Speed ups of the ice sheet are caused by an increase of water pressure at the its base, enhancing basal sliding. This increase in basal water pressure can be provided by melt lake outbursts (Box & Ski, 2007). There are other processes involved in basal sliding but for the purposes of linking it with glacier hydrology we are only interested in cavitation. Cavitation vertically jacks the glacier upwards, reducing friction between the glacier bed and rock interface and decreasing effective pressure. When effective pressure and friction are low basal sliding rates are high. In the same study as mentioned above, Das et al. (2008) observed horizontal and vertical movement of the ice sheet that coincided with rapid drainage of the lake.
A large uplifted block of ice in the centre of the lake basin evidences local uplift of the ice sheet during rapid lake drainage. Based on topographic studies, it is likely that the large block in the centre of the lake was uplifted during a drainage event (Das et al., 2008). The elevation change reported by sonar surveys suggests surface uplift of around 6m across the block. The large volume of water transported to the ice sheet bed during lake drainage would have produced several meters of uplift at the lakes centre (Das et al., 2008).
Figure 2, produced from a study by Bartholomew et al., (2012) supports Das’ et al., (2008) conclusion that drainage of supraglacial lakes can affect velocity and uplift the ice sheet. It shows rapid increases in ice velocity and surface height after the drainage of a supraglacial lake observed on the Western transect of the Greenland ice sheet. Drainage of the lake can be linked with a 400% increase in ice velocity and 0.3m of uplift in less than 24 hours (Bartholomew et al., 2012).
Figure 2: (a) Surface velocity during lake drainage event (b) Surface height profile during the lake drainage event (c & d) Before and after images of the supraglacial lake (taken by time lapse camera). Solid black lines on (a & b) indicate the times when the two photos were taken.
Taken from: Bartholomew, I., Nienow, P., Sole, A., Mair, D., Cowton, T. and King, M. (2012). Short - term variability in Greenland Ice Sheet motion forced by time-varying meltwater drainage: Implications for the relationship between subglacial drainage system behaviour and ice velocity. Journal of Geophysical Researcg, 117(F3).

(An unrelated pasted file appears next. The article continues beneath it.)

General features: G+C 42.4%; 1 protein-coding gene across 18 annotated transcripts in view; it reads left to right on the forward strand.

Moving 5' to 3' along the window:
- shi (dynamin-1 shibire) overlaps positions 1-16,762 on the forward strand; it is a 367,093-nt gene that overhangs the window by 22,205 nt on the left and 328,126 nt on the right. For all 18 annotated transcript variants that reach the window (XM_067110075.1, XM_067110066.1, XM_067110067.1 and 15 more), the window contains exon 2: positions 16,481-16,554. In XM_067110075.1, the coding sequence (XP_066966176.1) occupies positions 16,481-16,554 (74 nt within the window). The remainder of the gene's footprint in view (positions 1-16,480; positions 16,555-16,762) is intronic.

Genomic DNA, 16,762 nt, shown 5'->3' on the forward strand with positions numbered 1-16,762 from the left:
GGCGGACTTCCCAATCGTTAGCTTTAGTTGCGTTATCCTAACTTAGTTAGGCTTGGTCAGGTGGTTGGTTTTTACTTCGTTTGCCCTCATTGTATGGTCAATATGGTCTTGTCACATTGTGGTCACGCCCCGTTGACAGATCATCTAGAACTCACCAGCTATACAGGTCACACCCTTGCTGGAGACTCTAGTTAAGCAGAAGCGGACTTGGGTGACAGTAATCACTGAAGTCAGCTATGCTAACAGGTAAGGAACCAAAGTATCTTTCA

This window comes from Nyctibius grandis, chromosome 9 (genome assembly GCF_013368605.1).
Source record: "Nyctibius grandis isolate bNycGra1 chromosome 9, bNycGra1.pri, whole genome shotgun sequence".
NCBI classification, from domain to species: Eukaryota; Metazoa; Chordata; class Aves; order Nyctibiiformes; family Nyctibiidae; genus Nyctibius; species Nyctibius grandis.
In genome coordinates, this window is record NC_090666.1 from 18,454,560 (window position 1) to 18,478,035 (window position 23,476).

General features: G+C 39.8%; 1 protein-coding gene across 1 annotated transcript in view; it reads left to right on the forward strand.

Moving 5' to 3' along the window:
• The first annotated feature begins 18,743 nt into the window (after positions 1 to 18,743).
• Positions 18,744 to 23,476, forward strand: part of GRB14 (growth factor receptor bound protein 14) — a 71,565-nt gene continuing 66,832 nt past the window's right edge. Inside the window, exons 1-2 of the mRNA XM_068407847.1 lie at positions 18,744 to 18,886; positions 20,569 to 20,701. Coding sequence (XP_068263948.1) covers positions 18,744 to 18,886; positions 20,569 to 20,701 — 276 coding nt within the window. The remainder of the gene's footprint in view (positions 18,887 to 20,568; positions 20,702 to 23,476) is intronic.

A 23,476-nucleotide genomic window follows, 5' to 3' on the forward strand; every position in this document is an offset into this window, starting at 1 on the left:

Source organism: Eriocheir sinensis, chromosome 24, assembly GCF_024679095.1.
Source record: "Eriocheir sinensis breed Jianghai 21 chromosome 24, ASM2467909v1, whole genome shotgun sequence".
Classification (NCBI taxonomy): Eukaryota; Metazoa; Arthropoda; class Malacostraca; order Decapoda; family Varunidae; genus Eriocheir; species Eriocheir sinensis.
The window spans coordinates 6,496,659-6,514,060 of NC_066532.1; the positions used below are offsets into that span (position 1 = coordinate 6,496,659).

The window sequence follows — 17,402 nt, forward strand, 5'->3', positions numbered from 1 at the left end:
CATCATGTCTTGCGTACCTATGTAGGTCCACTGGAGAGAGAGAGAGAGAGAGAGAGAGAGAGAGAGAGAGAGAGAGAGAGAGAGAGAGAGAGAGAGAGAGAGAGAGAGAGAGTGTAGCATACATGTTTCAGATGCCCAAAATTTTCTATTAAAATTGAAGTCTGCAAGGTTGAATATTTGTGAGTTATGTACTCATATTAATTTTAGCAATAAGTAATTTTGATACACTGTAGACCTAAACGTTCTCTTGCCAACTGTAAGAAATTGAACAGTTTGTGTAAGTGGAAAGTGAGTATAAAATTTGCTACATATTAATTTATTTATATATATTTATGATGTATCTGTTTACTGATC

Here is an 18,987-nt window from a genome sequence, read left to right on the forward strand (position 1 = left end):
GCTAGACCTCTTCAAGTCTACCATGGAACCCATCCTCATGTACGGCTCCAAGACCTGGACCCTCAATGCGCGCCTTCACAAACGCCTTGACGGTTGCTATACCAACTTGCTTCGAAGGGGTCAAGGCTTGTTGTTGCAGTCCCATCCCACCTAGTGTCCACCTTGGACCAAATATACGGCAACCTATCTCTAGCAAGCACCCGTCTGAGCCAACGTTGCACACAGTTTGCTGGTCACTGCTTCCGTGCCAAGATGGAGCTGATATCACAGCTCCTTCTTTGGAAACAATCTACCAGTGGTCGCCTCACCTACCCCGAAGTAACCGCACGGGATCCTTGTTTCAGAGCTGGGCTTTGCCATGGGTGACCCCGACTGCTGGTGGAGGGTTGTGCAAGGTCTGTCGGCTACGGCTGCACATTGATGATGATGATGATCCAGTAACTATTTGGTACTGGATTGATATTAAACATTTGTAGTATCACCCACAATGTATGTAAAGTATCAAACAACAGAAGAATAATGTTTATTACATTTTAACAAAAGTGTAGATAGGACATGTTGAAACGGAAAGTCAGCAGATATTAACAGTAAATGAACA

Both outlet glaciers and slower moving ice sheets across Greenland show a seasonal speed up in response to enhanced melt water delivery to the glacier bed and from pulses of water from lake drainage. The ice sheets continue to speed up until a maximum velocity threshold is reached; sequentially the glacier slows down (Chu, 2014). This slowing down of the glacier is not to be expected if lubrication by melt water is the primary mechanism of speeding up the ice sheet. The reduction in velocity suggests subglacial drainage switches from a linked cavity system to a more efficient channel drainage system (Chu, 2014).
Understanding the hydrology of supraglacial lakes is important as they have the potential to supply large volumes of water to the bed of the ice sheet and affect motion. Both an increase in glacier velocity and local uplift is observed when supraglacial lake water drains to the bed of the glacier. However, constant high influxes of water are not consistent with continued increase in velocity because the subglacial drainage system switches to a more efficient system (Bartholomaus et al., 2007). Large pulses of water delivered to the bed from drainage of supraglacial lakes overwhelm the subglacial hydrologic network and increase basal motion. Moulins provide rapid drainage of large supraglacial lakes into the ice sheet hydrological systems, while crevasses provide a more steady drainage method. The location, area and potential melt water available to fill these supraglacial lakes is controlled by the elevation and topography of the surrounding area, and more importantly temperature. In turn, these factors could be controlled by climate change. For this reason it is important to monitor the processes associated with glacial lakes to get a clearer understanding of the impacts any future climate change will have on glacial lakes and the Greenland ice sheet.